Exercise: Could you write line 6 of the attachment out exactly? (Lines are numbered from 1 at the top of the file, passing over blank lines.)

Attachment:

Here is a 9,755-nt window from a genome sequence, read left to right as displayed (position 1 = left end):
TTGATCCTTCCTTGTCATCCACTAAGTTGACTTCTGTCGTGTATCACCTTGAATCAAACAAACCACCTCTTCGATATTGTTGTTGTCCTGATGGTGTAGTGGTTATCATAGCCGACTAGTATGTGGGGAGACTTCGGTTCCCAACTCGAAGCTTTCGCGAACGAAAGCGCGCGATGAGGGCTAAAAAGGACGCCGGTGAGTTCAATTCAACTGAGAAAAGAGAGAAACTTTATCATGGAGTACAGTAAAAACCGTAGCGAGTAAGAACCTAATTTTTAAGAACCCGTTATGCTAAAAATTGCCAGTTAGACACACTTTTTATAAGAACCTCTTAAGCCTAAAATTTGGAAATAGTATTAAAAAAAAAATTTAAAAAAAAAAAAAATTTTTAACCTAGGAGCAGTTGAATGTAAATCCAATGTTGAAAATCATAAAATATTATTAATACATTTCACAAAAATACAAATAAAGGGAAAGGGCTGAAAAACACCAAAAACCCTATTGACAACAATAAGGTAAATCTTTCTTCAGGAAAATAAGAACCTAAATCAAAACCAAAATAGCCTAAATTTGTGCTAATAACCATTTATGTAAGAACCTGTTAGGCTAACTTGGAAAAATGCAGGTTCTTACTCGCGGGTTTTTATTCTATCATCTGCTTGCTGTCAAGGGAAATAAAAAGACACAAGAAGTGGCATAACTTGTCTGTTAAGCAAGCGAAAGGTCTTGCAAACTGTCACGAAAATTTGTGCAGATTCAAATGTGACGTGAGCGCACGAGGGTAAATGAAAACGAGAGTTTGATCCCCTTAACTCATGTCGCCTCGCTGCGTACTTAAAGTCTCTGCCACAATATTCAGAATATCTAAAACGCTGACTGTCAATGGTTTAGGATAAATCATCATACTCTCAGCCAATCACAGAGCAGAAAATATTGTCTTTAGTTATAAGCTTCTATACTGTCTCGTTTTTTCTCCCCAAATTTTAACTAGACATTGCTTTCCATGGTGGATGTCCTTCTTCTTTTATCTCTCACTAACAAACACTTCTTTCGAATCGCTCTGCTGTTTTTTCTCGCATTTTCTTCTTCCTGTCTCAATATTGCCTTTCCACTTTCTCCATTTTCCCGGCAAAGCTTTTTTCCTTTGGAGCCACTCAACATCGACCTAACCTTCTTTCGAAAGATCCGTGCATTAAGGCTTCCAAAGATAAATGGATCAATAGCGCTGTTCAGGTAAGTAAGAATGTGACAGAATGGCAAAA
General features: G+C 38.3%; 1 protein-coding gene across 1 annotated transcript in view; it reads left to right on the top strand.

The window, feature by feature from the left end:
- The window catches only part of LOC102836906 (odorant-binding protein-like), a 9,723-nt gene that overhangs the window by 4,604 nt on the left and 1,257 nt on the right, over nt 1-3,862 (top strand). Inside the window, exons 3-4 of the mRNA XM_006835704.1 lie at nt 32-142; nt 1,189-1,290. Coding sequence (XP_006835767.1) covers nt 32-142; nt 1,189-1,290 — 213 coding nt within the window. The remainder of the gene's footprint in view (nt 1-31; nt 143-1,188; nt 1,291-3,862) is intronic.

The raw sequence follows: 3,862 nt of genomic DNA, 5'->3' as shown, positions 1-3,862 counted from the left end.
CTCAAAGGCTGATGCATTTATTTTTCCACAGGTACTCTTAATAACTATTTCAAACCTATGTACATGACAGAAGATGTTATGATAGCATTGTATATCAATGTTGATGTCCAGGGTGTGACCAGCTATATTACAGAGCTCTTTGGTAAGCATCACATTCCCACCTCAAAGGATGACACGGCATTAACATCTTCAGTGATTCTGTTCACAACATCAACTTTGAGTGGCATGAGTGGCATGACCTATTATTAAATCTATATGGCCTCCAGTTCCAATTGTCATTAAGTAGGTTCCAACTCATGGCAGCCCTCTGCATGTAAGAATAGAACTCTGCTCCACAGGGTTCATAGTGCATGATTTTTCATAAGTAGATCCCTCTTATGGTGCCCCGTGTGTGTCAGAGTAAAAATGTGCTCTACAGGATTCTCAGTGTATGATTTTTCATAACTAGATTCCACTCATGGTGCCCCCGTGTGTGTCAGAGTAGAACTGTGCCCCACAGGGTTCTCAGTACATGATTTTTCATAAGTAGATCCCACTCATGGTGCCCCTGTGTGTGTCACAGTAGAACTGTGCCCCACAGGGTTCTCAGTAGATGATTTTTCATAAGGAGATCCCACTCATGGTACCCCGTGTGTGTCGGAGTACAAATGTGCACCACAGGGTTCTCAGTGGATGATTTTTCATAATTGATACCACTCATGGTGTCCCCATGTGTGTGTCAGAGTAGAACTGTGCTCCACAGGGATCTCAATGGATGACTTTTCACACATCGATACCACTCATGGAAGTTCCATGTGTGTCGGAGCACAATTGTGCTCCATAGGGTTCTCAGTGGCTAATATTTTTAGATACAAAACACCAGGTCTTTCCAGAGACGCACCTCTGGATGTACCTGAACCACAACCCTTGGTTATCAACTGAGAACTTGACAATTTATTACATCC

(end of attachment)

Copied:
The raw sequence follows: 3,862 nt of genomic DNA, 5'->3' as shown, positions 1-3,862 counted from the left end.